This book deals with the application of statistical methods, similar to those taught in a first course, to the problem of assessing the reliability of scientific measurements. This is a problem of great interest to physical scientists, a few statisticians, and very few mathematicians. Hence this review will focus more on the perhaps unfamiliar issues discussed in the book than on the particular (and quite complex) solution offered.
Imagine, then, that a laboratory reports a value for the specific gravity of osmium. Perhaps they made 10 measurements and averaged them together. So far nothing has happened that would require anyone to take a statistics course. But suppose also there is reported a “standard error” for that value, or a confidence interval. Now we are into that first statistics course. The conceptual model is that the 10 measurements are a random sample from the hypothetical population of all possible measurements. In truth, they are at best a convenience sample, and subject to the problems inherent in any convenience sample.
Of particular interest is the possibility that the numbers generated in a lab in Cleveland on 23 November may not be representative of the results obtained in another lab at another time. One problem may be a systematic bias — perhaps results from this lab in truth run about 1% low. Another problem is that measurements in this lab are more likely to resemble one another than the results from other labs at other times. Putting these together, the reported value for osmium could be off on one direction, and the reported error estimate could be seriously optimistic (and also not account for the systematic error).
To deal with these issues, the author delves into another issue: whether probabilities should be limited to statements about limiting values of indefinite repetitions of events (the frequentist position), or whether it may also apply to degrees of belief (the Bayesian position). The author tries to find a middle ground between these positions, and this may be of interest to those already interested in that issue.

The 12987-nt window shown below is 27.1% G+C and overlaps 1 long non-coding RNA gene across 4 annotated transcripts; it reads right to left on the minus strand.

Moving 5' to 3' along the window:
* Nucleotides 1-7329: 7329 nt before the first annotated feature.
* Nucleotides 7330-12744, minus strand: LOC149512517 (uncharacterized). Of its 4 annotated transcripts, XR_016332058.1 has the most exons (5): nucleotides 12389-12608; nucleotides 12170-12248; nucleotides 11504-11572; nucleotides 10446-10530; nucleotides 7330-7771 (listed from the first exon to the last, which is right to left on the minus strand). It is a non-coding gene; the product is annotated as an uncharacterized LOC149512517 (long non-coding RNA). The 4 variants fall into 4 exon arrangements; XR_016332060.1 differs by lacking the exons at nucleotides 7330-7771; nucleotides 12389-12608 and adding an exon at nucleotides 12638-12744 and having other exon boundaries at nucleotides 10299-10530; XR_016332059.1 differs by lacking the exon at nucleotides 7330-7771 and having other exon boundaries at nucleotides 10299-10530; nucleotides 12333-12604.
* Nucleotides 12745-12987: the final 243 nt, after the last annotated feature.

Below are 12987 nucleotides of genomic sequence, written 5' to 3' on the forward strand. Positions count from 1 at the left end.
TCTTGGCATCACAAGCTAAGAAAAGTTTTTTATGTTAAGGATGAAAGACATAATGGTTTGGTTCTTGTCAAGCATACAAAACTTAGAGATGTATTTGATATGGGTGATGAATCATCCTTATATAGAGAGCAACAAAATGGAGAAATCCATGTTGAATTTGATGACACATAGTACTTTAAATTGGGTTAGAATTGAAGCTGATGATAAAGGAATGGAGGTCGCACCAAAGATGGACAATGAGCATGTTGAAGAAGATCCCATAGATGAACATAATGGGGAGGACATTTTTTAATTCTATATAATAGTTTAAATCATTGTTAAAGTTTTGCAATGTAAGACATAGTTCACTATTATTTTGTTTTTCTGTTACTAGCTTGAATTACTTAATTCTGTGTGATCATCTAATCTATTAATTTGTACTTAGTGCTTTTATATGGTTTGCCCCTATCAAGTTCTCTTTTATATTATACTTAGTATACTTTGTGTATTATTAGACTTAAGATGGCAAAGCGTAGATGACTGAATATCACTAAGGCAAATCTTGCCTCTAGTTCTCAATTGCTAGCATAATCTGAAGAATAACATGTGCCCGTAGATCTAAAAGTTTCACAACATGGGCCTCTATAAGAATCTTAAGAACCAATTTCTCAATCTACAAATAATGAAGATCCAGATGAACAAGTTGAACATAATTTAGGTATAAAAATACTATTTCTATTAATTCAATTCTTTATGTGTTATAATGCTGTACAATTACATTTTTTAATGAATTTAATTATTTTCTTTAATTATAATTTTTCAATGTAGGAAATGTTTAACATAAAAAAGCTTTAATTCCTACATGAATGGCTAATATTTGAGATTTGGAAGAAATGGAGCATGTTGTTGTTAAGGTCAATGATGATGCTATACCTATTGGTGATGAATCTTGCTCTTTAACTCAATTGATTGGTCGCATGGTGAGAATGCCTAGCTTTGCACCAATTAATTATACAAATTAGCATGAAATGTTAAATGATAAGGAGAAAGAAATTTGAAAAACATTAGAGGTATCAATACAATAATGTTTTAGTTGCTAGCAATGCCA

For most MAA members, this book is likely to be much like those optimistic confidence intervals: too narrow and too far from central interests. Potential readers should be aware that simpler approaches exist, and which approach is most satisfying is quite subjective. On the measurements issue, some labs report only the variability of their own instruments. leaving the ultimate question of accuracy unanswered. Unsatisfying, but perhaps realistic.
On subjective probabilities, a seminal paper by John Tukey (“Conclusions vs. Decisions”, Technometrics, Vol. 2, No.4 (Nov., 1960), pp. 423–433) suggests that their use might depend on the goal. He distinguishes situations in which data are gathered for the purpose of making an immediate decision, and those in which the goal is to accumulate scientific evidence. In the first of these, subjective notions are expected to be part of the mix, while for the latter most would prefer to avoid them. This book tries to combine the two. Readers will have to decide for themselves how well the solution offered meets their needs.
We have here a serious book about a serious issue, which can be recommended to those with a very serious interest in its subject.
After a few years in industry, Robert W. Hayden (email@example.com) taught mathematics at colleges and universities for 32 years and statistics for 20 years. In 2005 he retired from full-time classroom work. He now teaches statistics online at statistics.com and does summer workshops for high school teachers of Advanced Placement Statistics. He contributed the chapter on evaluating introductory statistics textbooks to the MAA’s Teaching Statistics.